By Julia Payne and Joanna Plucinska
BRUSSELS (Reuters) – Bookings to Israel have collapsed and it is up to governments to decide if airlines fly there, Michael O’Leary, CEO of European budget carrier Ryanair said on Thursday, adding the Irish carrier may restart one or two daily flights from Friday.
Israel has vowed to annihilate the Hamas movement that rules the Gaza Strip in retribution for the deadliest attack on civilians in its history when hundreds of Hamas gunmen crossed the barrier and rampaged through Israeli towns on Saturday.
“We flew (to Tel Aviv) on Sunday, we stopped flying on Monday. We’re in touch with the airport, there’s no engineering cover at the moment. That’s being restored today,” O’Leary told reporters at a previously scheduled industry briefing in Brussels.
“So we’re looking to put back at least one or two daily flights from tomorrow, Friday. The airport wants us to restore a daily flight to Vienna and a daily flight to somewhere else … but it’s subject to the security situation.”
Israel has put Palestinian enclave Gaza, home to 2.3 million people, under total siege with no humanitarian exceptions and launched the most powerful bombing campaign in the 75-year history of the Israeli-Palestinian conflict.
Air France-KLM, said its commercial flights had been cancelled but France had organised special evacuation flights.
“The French have authorised that we fly one flight a day on a special exemption from Paris to Tel Aviv starting today and for our regular schedule … we will not cancel the rest of the month. We are on a 48 hour rolling period,” Air France-KLM CEO Ben Smith said.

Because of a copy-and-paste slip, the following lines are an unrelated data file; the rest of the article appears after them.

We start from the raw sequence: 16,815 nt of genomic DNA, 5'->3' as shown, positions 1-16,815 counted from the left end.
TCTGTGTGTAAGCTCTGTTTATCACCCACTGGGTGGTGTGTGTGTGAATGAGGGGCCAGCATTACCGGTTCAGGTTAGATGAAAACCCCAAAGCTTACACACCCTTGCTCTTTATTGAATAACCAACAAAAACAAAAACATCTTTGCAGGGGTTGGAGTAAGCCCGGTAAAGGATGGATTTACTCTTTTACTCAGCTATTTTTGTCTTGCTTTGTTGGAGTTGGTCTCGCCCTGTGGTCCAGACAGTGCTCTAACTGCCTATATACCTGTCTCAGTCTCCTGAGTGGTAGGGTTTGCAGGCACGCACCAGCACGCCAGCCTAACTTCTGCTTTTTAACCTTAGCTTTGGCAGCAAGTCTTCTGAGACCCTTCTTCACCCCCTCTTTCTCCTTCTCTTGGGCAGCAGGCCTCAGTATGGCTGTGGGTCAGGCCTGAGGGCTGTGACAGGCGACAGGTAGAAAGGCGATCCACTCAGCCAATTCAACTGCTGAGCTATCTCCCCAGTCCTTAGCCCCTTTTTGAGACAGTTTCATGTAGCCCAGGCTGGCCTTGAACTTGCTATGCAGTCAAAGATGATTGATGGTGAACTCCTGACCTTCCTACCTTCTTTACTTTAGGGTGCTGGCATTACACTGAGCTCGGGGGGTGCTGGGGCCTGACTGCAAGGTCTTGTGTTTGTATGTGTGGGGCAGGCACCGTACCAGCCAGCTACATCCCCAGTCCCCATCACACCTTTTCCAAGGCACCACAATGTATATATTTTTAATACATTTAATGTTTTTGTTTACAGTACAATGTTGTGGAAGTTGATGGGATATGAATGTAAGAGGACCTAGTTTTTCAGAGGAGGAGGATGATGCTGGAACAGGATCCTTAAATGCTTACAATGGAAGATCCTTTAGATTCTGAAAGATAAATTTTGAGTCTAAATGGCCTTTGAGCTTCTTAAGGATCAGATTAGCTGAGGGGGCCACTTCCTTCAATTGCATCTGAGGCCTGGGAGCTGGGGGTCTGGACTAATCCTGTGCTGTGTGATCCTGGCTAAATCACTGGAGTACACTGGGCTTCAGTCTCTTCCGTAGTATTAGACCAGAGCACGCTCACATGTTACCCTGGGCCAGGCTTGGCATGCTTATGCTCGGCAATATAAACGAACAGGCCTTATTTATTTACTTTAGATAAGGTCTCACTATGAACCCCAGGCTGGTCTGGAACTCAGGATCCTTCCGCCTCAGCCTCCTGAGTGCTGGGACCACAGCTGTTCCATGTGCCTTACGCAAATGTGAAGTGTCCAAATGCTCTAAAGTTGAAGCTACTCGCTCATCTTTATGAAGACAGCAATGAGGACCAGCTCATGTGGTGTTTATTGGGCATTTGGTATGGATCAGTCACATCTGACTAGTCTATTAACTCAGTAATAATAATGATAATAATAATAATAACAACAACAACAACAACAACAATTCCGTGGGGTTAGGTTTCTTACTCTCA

Lufthansa, and British Airways (BA) parent IAG, were also monitoring events.
IAG said the group had decided to cancel Israel flights until Oct. 14 to see how the situation unfolds after BA diverted a flight on Wednesday due to security concerns.
The British government on Thursday said it would organise flights to get its citizens out of Israel and ordered families of its diplomats to leave in the wake of the war with Hamas. The first flight is expected to leave Tel Aviv on Thursday.
Similarly, Lufthansa CEO Carsten Spohr said it was operating special evacuation flights for the German government.
“We have aircraft in the air now as part of a special operation to evacuate Germans from Tel Aviv … but we are not taking the decision yet on reopening our commercial flights, (it’s) subject to the security,” Lufthansa said, adding the German government decides who boards the planes.
(Reporting by Joanna Plucinska and Julia Payne; Editing by Jason Neely and Mark Potter)